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Active Distribution Learning from Indirect Samples

Aug 16, 2018
Samarth Gupta, Gauri Joshi, Osman Yağan

This paper studies the problem of {\em learning} the probability distribution $P_X$ of a discrete random variable $X$ using indirect and sequential samples. At each time step, we choose one of the possible $K$ functions, $g_1, \ldots, g_K$ and observe the corresponding sample $g_i(X)$. The goal is to estimate the probability distribution of $X$ by using a minimum number of such sequential samples. This problem has several real-world applications including inference under non-precise information and privacy-preserving statistical estimation. We establish necessary and sufficient conditions on the functions $g_1, \ldots, g_K$ under which asymptotically consistent estimation is possible. We also derive lower bounds on the estimation error as a function of total samples and show that it is order-wise achievable. Leveraging these results, we propose an iterative algorithm that i) chooses the function to observe at each step based on past observations; and ii) combines the obtained samples to estimate $p_X$. The performance of this algorithm is investigated numerically under various scenarios, and shown to outperform baseline approaches.

* Allerton Conference on Communication, Control and Computing, 2018 

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Multi-Armed Bandits with Correlated Arms

Dec 03, 2019
Samarth Gupta, Shreyas Chaudhari, Gauri Joshi, Osman Yağan

We consider a multi-armed bandit framework where the rewards obtained by pulling different arms are correlated. The correlation information is captured in terms of \textit{pseudo-rewards}, which are bounds on the rewards on the other arm given a reward realization and can capture many general correlation structures. We leverage these pseudo-rewards to design a novel approach that extends any classical bandit algorithm to the correlated multi-armed bandit setting studied in the framework. In each round, our proposed C-Bandit algorithm identifies some arms as empirically non-competitive, and avoids exploring them for that round. Through a unified regret analysis of the proposed C-Bandit algorithm, we show that C-UCB and C-TS (the correlated bandit versions of Upper-confidence-bound and Thompson sampling) pull certain arms called non-competitive arms, only O(1) times. As a result, we effectively reduce a $K$-armed bandit problem to a $C+1$-armed bandit problem, where $C$ is the number of competitive arms, as only $C$ sub-optimal arms are pulled O(log T) times. In many practical scenarios, $C$ can be zero due to which our proposed C-Bandit algorithms achieve bounded regret. In the special case where rewards are correlated through a latent random variable $X$, we give a regret lower bound that shows that bounded regret is possible only when $C = 0$. In addition to simulations, we validate the proposed algorithms via experiments on two real-world recommendation datasets, movielens and goodreads, and show that C-UCB and C-TS significantly outperform classical bandit algorithms.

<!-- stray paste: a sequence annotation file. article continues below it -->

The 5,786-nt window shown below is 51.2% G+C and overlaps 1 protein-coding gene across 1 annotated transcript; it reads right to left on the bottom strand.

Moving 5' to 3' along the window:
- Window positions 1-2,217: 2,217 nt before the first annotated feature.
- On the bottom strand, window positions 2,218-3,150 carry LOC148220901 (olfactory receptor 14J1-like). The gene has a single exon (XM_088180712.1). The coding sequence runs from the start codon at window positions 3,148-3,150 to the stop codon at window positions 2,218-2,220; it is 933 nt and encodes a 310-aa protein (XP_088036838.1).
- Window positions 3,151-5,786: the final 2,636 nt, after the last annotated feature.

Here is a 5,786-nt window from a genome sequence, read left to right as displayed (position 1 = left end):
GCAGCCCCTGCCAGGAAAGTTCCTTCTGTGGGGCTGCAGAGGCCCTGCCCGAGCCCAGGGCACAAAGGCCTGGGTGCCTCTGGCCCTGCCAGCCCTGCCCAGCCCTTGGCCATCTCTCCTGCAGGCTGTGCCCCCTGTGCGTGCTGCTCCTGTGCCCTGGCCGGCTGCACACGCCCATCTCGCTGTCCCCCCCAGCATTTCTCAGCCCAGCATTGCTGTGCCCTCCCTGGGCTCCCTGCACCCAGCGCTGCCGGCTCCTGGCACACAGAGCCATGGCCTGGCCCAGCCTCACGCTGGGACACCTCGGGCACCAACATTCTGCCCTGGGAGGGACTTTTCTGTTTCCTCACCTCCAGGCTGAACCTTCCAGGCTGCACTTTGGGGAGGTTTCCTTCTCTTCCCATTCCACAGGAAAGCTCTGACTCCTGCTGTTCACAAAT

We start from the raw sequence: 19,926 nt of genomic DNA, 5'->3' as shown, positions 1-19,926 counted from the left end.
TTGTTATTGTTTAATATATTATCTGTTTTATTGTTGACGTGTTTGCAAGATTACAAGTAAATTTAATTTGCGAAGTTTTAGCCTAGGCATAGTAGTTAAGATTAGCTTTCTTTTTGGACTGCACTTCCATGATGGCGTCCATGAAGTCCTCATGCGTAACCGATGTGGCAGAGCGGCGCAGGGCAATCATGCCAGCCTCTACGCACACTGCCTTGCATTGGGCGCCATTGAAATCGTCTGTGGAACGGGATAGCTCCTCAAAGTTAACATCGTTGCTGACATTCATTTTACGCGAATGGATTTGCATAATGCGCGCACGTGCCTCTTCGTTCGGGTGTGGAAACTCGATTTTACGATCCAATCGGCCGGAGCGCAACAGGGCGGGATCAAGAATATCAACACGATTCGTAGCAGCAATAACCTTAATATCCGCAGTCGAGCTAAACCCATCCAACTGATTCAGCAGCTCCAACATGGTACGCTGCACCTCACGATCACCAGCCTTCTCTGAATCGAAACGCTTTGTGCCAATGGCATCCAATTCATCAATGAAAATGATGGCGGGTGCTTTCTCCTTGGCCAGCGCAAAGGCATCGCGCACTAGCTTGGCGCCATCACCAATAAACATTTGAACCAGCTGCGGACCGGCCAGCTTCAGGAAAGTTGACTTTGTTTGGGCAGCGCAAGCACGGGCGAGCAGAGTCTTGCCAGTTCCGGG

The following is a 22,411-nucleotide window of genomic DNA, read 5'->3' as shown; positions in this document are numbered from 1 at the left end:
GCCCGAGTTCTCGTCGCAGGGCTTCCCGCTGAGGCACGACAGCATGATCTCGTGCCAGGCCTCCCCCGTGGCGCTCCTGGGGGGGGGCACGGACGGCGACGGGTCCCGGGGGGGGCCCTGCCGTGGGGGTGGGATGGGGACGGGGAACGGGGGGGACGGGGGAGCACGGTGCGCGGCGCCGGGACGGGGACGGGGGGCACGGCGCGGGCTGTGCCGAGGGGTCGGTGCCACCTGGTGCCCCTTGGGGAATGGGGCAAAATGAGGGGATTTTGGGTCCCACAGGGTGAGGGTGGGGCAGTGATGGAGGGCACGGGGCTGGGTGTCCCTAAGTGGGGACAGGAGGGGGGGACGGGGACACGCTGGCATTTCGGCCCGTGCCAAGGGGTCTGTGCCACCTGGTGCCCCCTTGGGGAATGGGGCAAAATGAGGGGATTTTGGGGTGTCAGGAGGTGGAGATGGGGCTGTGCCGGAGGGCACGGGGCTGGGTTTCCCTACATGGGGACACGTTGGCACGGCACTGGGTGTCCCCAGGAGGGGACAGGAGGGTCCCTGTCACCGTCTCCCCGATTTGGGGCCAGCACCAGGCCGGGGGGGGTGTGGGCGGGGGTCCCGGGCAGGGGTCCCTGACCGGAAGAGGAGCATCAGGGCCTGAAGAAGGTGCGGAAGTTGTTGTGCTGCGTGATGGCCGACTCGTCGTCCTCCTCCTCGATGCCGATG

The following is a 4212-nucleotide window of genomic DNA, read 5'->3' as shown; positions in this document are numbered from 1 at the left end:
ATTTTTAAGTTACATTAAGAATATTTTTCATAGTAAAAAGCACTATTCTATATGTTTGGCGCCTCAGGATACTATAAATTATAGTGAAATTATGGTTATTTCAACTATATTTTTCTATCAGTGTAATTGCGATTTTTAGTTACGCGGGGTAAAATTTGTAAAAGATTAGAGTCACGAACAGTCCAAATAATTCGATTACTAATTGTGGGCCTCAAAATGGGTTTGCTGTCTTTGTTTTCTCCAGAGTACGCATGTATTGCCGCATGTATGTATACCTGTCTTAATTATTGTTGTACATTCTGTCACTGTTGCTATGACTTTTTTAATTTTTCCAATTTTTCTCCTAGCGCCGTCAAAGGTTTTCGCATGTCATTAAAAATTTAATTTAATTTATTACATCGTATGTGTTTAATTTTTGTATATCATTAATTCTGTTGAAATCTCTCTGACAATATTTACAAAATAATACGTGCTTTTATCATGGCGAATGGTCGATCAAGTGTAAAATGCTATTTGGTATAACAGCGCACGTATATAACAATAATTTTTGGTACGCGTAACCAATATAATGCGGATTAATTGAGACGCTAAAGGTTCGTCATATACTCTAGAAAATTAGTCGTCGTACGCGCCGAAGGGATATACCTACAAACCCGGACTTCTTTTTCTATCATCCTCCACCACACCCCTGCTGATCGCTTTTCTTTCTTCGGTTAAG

* arXiv admin note: text overlap with arXiv:1808.05904 A special case of the model studied in this paper is presented in arXiv:1808.05904 

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Slow and Stale Gradients Can Win the Race: Error-Runtime Trade-offs in Distributed SGD

May 09, 2018
Sanghamitra Dutta, Gauri Joshi, Soumyadip Ghosh, Parijat Dube, Priya Nagpurkar

Distributed Stochastic Gradient Descent (SGD) when run in a synchronous manner, suffers from delays in waiting for the slowest learners (stragglers). Asynchronous methods can alleviate stragglers, but cause gradient staleness that can adversely affect convergence. In this work we present a novel theoretical characterization of the speed-up offered by asynchronous methods by analyzing the trade-off between the error in the trained model and the actual training runtime (wallclock time). The novelty in our work is that our runtime analysis considers random straggler delays, which helps us design and compare distributed SGD algorithms that strike a balance between stragglers and staleness. We also present a new convergence analysis of asynchronous SGD variants without bounded or exponential delay assumptions, and a novel learning rate schedule to compensate for gradient staleness.